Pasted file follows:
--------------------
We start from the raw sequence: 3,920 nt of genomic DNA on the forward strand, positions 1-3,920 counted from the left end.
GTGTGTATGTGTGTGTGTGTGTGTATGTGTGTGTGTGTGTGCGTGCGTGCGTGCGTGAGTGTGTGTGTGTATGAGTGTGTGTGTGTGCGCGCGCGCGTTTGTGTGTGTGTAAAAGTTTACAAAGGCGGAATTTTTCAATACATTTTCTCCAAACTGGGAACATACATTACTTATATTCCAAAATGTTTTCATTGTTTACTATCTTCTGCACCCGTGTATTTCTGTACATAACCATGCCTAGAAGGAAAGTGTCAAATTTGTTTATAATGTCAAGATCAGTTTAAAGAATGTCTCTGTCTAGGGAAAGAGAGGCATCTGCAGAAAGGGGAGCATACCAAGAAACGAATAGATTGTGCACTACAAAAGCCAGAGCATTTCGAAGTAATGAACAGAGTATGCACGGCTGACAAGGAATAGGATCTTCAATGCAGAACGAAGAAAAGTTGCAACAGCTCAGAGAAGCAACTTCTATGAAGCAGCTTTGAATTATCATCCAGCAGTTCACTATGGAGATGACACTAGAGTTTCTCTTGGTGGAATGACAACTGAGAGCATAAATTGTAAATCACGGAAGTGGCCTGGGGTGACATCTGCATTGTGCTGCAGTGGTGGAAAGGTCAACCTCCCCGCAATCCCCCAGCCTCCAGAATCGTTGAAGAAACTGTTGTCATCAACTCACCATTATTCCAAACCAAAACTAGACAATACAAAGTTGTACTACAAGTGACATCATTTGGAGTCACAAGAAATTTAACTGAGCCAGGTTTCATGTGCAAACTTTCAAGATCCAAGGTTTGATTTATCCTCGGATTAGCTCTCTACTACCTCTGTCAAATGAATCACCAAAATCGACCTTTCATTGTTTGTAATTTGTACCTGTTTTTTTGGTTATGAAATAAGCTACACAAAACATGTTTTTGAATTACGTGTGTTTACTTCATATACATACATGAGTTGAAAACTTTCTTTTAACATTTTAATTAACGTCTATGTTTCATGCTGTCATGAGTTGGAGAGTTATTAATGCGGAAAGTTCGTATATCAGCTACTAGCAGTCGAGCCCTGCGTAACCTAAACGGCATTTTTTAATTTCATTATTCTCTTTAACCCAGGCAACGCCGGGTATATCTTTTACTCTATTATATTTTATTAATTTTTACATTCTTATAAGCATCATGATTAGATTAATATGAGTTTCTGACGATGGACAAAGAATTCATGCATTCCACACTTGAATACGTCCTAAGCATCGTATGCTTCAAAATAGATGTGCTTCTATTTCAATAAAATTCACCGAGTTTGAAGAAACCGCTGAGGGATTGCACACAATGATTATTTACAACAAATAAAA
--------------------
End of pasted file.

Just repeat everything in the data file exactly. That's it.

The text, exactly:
We start from the raw sequence: 3,920 nt of genomic DNA on the forward strand, positions 1-3,920 counted from the left end.
GTGTGTATGTGTGTGTGTGTGTGTATGTGTGTGTGTGTGTGCGTGCGTGCGTGCGTGAGTGTGTGTGTGTATGAGTGTGTGTGTGTGCGCGCGCGCGTTTGTGTGTGTGTAAAAGTTTACAAAGGCGGAATTTTTCAATACATTTTCTCCAAACTGGGAACATACATTACTTATATTCCAAAATGTTTTCATTGTTTACTATCTTCTGCACCCGTGTATTTCTGTACATAACCATGCCTAGAAGGAAAGTGTCAAATTTGTTTATAATGTCAAGATCAGTTTAAAGAATGTCTCTGTCTAGGGAAAGAGAGGCATCTGCAGAAAGGGGAGCATACCAAGAAACGAATAGATTGTGCACTACAAAAGCCAGAGCATTTCGAAGTAATGAACAGAGTATGCACGGCTGACAAGGAATAGGATCTTCAATGCAGAACGAAGAAAAGTTGCAACAGCTCAGAGAAGCAACTTCTATGAAGCAGCTTTGAATTATCATCCAGCAGTTCACTATGGAGATGACACTAGAGTTTCTCTTGGTGGAATGACAACTGAGAGCATAAATTGTAAATCACGGAAGTGGCCTGGGGTGACATCTGCATTGTGCTGCAGTGGTGGAAAGGTCAACCTCCCCGCAATCCCCCAGCCTCCAGAATCGTTGAAGAAACTGTTGTCATCAACTCACCATTATTCCAAACCAAAACTAGACAATACAAAGTTGTACTACAAGTGACATCATTTGGAGTCACAAGAAATTTAACTGAGCCAGGTTTCATGTGCAAACTTTCAAGATCCAAGGTTTGATTTATCCTCGGATTAGCTCTCTACTACCTCTGTCAAATGAATCACCAAAATCGACCTTTCATTGTTTGTAATTTGTACCTGTTTTTTTGGTTATGAAATAAGCTACACAAAACATGTTTTTGAATTACGTGTGTTTACTTCATATACATACATGAGTTGAAAACTTTCTTTTAACATTTTAATTAACGTCTATGTTTCATGCTGTCATGAGTTGGAGAGTTATTAATGCGGAAAGTTCGTATATCAGCTACTAGCAGTCGAGCCCTGCGTAACCTAAACGGCATTTTTTAATTTCATTATTCTCTTTAACCCAGGCAACGCCGGGTATATCTTTTACTCTATTATATTTTATTAATTTTTACATTCTTATAAGCATCATGATTAGATTAATATGAGTTTCTGACGATGGACAAAGAATTCATGCATTCCACACTTGAATACGTCCTAAGCATCGTATGCTTCAAAATAGATGTGCTTCTATTTCAATAAAATTCACCGAGTTTGAAGAAACCGCTGAGGGATTGCACACAATGATTATTTACAACAAATAAAA